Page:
P&G also modified another of its best-performing brands, through Head & Shoulders shampoo. These bottles contain up to 25% post-consumer recycled (PCR) beach plastic and have seen the packaging change from white to dark grey to accommodate the new materials.

Elsewhere, the company has championed technology from US-based recycling innovation firm PureCycle, which applies chemical additives to contaminated or coloured polypropylene plastic waste, separating coloured dyes, odours, dirt and food and drink waste from the plastic itself using a contained reaction process.

This enables the plastic to be more easily incorporated in new products and packaging, as it is of higher quality and value. At present, issues of contamination, colour detection and low quality or value mean that just 1% of all polypropylene plastic produced in the US is recycled.

The new recycling method has been developed and licensed by P&G. It is set to be used at an industrial scale for the first time in 2020, when PureCycle is due to open a new recycling plant in Ohio. P&G will be the plant’s main customer, but Nestlé has confirmed that it will also source recycled content streams from the facility.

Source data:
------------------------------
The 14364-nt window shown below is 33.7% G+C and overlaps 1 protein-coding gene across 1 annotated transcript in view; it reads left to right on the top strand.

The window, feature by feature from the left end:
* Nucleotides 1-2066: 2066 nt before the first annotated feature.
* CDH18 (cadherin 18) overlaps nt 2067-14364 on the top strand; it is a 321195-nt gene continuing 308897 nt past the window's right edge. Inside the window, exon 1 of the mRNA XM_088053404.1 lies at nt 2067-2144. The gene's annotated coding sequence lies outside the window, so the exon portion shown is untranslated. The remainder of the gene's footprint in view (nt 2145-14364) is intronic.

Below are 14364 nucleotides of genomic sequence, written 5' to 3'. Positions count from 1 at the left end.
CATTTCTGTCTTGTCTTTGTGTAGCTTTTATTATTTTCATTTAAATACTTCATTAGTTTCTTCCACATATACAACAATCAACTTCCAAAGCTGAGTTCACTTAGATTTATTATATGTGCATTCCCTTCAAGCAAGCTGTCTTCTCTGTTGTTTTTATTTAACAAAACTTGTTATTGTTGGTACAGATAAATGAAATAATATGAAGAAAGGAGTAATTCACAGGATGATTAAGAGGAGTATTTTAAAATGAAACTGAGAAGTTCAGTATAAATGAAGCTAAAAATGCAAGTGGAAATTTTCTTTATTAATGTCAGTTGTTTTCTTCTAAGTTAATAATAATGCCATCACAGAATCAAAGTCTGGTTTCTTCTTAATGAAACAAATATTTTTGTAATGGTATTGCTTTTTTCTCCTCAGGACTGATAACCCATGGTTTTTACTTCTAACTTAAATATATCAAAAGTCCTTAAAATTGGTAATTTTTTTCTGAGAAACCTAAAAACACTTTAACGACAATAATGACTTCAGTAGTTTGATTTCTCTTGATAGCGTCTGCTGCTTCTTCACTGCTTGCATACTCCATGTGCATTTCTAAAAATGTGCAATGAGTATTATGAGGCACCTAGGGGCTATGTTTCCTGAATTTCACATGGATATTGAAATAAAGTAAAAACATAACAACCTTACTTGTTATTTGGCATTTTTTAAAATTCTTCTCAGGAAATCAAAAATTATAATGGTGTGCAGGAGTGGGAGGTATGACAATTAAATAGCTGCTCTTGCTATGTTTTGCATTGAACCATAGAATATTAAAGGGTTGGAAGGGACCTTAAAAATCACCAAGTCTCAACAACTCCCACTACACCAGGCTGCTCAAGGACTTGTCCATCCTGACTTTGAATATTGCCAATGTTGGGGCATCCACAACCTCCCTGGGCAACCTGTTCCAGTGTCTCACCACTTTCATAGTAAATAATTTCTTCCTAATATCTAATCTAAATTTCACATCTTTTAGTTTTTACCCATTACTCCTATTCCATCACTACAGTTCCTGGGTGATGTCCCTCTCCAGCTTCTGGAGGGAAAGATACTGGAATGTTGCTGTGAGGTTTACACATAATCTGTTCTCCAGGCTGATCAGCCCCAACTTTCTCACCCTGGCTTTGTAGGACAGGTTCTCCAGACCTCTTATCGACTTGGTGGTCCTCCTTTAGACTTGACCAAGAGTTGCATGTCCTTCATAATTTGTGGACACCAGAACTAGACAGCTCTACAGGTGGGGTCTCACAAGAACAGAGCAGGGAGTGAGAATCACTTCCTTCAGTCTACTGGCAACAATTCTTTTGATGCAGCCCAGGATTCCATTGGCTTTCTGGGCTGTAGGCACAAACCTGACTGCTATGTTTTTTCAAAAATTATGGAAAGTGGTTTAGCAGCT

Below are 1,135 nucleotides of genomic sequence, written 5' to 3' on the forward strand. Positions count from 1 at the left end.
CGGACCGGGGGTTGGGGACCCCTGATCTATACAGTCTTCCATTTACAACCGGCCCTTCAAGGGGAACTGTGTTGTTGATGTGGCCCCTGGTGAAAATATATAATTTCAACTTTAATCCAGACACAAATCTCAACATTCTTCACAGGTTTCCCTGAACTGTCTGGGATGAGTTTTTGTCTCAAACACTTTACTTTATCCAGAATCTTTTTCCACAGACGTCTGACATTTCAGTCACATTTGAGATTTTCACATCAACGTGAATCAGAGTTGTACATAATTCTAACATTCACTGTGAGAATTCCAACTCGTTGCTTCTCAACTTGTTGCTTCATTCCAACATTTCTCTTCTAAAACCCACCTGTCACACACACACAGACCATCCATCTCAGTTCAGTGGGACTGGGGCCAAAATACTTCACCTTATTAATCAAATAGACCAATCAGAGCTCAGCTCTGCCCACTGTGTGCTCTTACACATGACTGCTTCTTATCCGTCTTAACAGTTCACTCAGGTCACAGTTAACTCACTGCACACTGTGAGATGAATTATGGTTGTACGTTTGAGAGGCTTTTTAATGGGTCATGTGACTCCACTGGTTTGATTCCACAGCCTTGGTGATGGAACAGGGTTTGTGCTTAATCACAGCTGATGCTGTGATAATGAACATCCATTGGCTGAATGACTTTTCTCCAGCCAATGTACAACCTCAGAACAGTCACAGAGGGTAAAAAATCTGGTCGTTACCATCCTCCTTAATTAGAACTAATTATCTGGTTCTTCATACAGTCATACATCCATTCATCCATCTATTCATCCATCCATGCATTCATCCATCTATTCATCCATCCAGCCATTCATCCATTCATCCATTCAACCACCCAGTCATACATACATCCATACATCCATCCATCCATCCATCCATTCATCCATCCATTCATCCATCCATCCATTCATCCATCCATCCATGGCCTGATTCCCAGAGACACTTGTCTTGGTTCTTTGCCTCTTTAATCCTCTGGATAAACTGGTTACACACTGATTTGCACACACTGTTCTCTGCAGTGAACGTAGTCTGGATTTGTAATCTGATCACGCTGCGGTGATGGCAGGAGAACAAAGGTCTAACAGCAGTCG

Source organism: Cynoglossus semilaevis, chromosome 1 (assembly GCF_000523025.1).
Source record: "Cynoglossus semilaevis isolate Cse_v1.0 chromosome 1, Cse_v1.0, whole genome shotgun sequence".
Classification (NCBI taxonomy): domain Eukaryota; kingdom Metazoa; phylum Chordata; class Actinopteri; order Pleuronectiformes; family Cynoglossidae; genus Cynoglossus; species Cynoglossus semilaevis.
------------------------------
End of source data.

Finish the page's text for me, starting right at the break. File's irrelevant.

edie's Mission Possible Plastics Hub

edie's Mission Possible Plastics Hub – a content-driven campaign that will support sustainability and resource efficiency professionals on our collective mission to eliminate single-use plastics - has a new home.

In addition to hosting content that supports businesses with their single-use plastics phase-outs, the Mission Possible Plastics Hub will be encouraging sustainability professionals to submit new commitments to tackle plastic pollution on the Mission Possible Pledge Wall.

If your company has an existing plastics commitment, or if you’re planning a new commitment over the coming months, you can showcase it on the Mission Possible Pledge Wall.

--- VIEW PLASTIC HUB HERE ---

(By submitting a pledge, edie readers are agreeing to the commitment, target date and expected benefits being published on the Mission Possible Pledge Wall, along with their name and job title. They are also agreeing to being contacted by a member of the edie editorial team, should any further information about their pledge be required.)

Matt Mace